SHOULD I BUY A HYBRID?
When all’s said and done, it all comes back to the crux. Comforts versus nimbleness on tow. The X10 puts many of the offroad capability concerns to bed. It’s Tare weight is comparable to many leading forward or dual folding campers in the marketplace. As well, it’s fully equipped with some serious underbody robustness. Coupled with this, the X10 Trekka offers greater self-sufficiency and comfort attributes than most comparably priced units.
So, yeah. If you're in for the long haul, enjoy all the mod-cons, like to dance and sing in the desert like no-one's watching, get yourself a Swag X10 Trekka.
Suspension Heavy-duty independent offroad with dual Monroe shocks and coil springs
Brakes 12” electric
Coupling ARK offroad
Jockey wheel ARK XO 750
Chassis Full box welded construction high-grade Q345 steel with rock sliders
Tyres LT 265/75R16 Goodride Radial M/T
Style Hybrid pop-top
Length (hitch to tail lights) 5400mm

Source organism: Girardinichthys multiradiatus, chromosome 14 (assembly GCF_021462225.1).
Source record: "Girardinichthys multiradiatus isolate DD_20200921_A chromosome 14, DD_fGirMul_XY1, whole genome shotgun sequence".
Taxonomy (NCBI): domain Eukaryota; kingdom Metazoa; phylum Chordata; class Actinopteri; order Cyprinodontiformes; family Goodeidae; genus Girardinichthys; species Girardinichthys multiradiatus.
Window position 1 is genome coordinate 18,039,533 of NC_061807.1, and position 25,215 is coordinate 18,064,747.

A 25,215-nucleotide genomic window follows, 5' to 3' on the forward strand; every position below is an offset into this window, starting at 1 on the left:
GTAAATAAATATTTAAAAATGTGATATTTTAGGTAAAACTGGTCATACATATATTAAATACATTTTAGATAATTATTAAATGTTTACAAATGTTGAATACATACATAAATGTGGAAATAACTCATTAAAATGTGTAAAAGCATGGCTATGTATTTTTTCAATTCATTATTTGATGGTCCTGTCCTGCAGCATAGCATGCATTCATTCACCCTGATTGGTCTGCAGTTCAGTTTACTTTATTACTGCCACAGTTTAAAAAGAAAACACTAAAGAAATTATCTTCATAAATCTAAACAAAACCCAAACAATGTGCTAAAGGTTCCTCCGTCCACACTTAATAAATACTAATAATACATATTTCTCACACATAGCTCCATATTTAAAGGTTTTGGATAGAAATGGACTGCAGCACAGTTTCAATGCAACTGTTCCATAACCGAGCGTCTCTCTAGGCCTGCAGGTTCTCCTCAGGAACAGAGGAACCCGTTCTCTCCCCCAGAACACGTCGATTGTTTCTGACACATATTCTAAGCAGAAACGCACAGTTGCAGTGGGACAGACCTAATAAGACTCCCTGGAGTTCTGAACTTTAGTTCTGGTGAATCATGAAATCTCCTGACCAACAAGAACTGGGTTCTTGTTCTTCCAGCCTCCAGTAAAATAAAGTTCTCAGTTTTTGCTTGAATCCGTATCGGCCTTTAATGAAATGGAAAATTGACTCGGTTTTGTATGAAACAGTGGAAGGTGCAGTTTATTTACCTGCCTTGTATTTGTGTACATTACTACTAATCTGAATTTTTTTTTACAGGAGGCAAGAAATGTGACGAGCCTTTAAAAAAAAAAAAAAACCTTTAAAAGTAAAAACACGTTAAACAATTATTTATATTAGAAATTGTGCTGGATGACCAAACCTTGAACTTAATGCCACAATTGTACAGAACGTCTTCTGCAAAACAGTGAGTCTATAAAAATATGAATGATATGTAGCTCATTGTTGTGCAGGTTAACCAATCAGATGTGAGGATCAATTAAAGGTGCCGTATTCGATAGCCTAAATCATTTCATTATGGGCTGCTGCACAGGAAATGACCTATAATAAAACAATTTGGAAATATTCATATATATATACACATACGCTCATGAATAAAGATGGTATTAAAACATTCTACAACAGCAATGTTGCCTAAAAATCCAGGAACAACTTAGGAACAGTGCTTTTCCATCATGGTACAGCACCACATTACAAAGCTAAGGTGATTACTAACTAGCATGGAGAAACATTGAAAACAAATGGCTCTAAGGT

Height 2300mm (closed)
ACCESSORIES ON SPECCED UP MODEL
Gas cylinders 2 x 4kg holders
Water 200L & Seaflo pump
Kitchen Stainless steel construction with sink, wind deflectors, fold out bench, utility cabinets, pantry and two drawers all on slides
Battery 2 x 100Ah, with Projecta six-stage charger
Solar 200W mounted panel
Hot water system Truma gas
Bed King size innerspring
PRICE AS STANDARD
- Light for a hybrid
- Decent self-sufficiency
- Good inside and outside living options
- Many comforts
- Good storage
- Super-quick no-fuss set up
- Not much space for extra occupants
- Height profile on tow
- Large awning could catch if navigating congested track
CAMPER STAR RATINGS
Fit for intended purpose — 8
Innovation — 6.5
Self-sufficiency — 7.5
Quality of finish — 6.5
Build quality — 6.5
Offroadability — 6.5
Comforts — 7.5
Ease of use — 7.5
Value for money — 7
X-Factor — 6.5
Swag Camper Trailers
Address 7 Collinsvale St, Rocklea QLD 4106
Phone 1800 792 422